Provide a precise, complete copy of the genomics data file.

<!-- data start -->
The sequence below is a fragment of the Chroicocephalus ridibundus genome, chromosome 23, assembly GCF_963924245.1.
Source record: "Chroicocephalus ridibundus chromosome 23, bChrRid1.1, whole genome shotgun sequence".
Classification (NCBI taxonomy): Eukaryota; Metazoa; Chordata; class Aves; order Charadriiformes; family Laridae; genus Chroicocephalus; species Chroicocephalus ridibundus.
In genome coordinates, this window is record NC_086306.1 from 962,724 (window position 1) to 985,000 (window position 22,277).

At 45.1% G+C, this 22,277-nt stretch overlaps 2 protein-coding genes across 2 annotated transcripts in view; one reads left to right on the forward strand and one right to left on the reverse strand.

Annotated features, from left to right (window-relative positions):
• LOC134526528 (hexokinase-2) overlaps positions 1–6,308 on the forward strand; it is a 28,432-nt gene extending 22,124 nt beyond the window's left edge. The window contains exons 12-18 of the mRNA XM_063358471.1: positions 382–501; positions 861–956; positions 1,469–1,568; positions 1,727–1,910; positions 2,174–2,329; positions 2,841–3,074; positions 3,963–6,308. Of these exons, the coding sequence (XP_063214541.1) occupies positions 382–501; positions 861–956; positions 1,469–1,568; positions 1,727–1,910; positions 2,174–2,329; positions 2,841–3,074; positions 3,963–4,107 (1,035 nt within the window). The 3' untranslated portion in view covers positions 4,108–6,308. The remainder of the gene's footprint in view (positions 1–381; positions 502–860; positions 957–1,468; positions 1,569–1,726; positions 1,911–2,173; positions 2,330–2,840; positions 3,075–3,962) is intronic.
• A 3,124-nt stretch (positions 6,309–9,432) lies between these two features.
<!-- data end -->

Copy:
The sequence below is a fragment of the Chroicocephalus ridibundus genome, chromosome 23, assembly GCF_963924245.1.
Source record: "Chroicocephalus ridibundus chromosome 23, bChrRid1.1, whole genome shotgun sequence".
Classification (NCBI taxonomy): Eukaryota; Metazoa; Chordata; class Aves; order Charadriiformes; family Laridae; genus Chroicocephalus; species Chroicocephalus ridibundus.
In genome coordinates, this window is record NC_086306.1 from 962,724 (window position 1) to 985,000 (window position 22,277).

At 45.1% G+C, this 22,277-nt stretch overlaps 2 protein-coding genes across 2 annotated transcripts in view; one reads left to right on the forward strand and one right to left on the reverse strand.

Annotated features, from left to right (window-relative positions):
• LOC134526528 (hexokinase-2) overlaps positions 1–6,308 on the forward strand; it is a 28,432-nt gene extending 22,124 nt beyond the window's left edge. The window contains exons 12-18 of the mRNA XM_063358471.1: positions 382–501; positions 861–956; positions 1,469–1,568; positions 1,727–1,910; positions 2,174–2,329; positions 2,841–3,074; positions 3,963–6,308. Of these exons, the coding sequence (XP_063214541.1) occupies positions 382–501; positions 861–956; positions 1,469–1,568; positions 1,727–1,910; positions 2,174–2,329; positions 2,841–3,074; positions 3,963–4,107 (1,035 nt within the window). The 3' untranslated portion in view covers positions 4,108–6,308. The remainder of the gene's footprint in view (positions 1–381; positions 502–860; positions 957–1,468; positions 1,569–1,726; positions 1,911–2,173; positions 2,330–2,840; positions 3,075–3,962) is intronic.
• A 3,124-nt stretch (positions 6,309–9,432) lies between these two features.